Saturday, February 10, 2007

This Week in Texas Methodist History Feb. 10

Methodists Buy Two Lots in Washington for Church Feb. 10, 1838

One of the most popular enterprises in the Republic of Texas was town building. Some founders such as John and Augustus Allen who founded Houston, succeeded. Many others, including John W. Hall of Washington, did not. His town enjoyed a brief heyday in the 1840s and 1850s, but was eventually deserted.

The LaBahia Road crossing of the Brazos River was a good place for a town. Andrew Robinson operated a ferry there as early as 1822. In 1831 he gave land to his daughter Patsy and her husband John W. Hall who platted a town. John W. Kenney built the first house there after his arrival in December, 1833. In 1836 the town hosted the convention that issued the Texas Declaration of Independence. Washington was one of the first cities to chartered by the new Republic of Texas. In 1837 Rev. Z. N. Morrell founded a Missionary Baptist Church and Robert Alexander organized a MEC church.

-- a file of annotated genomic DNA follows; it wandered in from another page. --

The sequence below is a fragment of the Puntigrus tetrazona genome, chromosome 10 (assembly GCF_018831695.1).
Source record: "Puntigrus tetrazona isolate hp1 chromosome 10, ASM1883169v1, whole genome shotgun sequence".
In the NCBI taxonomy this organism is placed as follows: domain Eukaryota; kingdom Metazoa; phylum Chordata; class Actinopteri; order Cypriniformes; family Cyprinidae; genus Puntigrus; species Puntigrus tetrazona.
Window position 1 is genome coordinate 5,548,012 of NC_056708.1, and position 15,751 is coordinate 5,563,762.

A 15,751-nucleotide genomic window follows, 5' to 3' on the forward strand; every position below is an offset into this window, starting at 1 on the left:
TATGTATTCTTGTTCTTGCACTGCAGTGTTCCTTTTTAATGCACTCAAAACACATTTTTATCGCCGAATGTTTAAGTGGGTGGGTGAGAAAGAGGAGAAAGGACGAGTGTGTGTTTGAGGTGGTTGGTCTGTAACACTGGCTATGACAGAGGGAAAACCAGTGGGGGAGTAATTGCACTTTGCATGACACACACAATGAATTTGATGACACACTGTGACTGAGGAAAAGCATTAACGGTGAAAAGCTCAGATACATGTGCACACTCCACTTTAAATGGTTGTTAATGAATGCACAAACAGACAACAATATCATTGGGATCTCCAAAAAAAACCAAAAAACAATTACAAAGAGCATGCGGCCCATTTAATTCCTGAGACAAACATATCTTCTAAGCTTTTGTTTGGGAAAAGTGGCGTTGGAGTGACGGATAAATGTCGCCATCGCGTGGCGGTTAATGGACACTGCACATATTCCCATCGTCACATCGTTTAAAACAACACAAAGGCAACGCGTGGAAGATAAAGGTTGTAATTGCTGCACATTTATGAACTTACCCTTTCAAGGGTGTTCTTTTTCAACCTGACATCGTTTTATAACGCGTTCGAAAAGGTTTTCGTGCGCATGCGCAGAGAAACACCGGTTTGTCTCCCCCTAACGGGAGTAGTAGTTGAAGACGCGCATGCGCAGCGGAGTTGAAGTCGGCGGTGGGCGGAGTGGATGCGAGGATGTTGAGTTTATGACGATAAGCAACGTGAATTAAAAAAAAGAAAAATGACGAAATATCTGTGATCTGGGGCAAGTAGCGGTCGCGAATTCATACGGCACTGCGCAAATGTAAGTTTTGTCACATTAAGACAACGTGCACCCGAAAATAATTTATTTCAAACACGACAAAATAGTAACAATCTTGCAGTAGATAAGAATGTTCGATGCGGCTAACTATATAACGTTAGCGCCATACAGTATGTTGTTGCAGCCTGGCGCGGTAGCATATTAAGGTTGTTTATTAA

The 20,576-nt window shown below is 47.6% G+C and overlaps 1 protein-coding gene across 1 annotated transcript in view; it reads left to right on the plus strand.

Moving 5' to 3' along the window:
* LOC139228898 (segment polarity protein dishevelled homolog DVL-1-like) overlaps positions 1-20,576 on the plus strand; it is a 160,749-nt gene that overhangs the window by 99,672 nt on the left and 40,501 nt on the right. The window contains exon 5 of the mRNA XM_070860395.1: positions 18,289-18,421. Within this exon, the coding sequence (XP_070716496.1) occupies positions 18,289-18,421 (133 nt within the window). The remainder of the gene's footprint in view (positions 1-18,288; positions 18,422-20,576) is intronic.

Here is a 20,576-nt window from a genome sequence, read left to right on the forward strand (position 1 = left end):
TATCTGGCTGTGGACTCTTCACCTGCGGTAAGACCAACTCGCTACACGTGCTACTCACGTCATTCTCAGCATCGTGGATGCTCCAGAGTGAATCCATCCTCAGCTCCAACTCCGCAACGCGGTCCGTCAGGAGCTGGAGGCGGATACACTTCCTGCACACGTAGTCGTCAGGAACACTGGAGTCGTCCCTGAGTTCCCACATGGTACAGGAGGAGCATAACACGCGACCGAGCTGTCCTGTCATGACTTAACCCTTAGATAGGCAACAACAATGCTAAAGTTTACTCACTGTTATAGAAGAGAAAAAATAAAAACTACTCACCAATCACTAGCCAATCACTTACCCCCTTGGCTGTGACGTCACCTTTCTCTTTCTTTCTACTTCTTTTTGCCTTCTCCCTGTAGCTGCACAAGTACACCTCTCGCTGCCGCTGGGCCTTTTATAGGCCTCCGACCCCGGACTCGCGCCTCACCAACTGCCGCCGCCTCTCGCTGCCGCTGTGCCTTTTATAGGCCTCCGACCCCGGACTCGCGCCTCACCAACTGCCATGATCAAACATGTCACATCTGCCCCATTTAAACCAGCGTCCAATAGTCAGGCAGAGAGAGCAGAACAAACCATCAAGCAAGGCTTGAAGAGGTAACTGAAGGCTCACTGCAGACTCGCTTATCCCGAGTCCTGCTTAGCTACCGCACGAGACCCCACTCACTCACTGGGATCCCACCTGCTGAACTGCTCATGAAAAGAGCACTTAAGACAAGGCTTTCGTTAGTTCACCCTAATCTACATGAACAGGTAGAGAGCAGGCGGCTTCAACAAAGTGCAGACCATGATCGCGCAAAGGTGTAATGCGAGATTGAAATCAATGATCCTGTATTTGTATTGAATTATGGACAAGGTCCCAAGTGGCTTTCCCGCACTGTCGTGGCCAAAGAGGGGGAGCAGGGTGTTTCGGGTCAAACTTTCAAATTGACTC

The trustees of that church executed a deed on Feb. 10, 1838. They paid John Hall $400 for two town lots. Martin Ruter, head of the Texas Mission, witnessed the deed. Two days later they filed the deed with the county. Three months later Ruter died and was buried in Washington.

Washington enjoyed a period of prosperity based on its steamboat traffic. It boasted churches, a Masonic Lodge, a school, and governmental offices. Unfortunately, from a Methodist perspective, it also had numerous gambling houses, taverns, and even a horse race track. Washington's demise can be traced to the decision of the townspeople to refuse to pay the bonus demanded by the railroad to build tracks to the town. Commerce that had once been shipped by steamboat down the Brazos was now diverted to Navasota and Brenham. The town was deserted. Even Martin Ruter's remains were relocated to Navasota.


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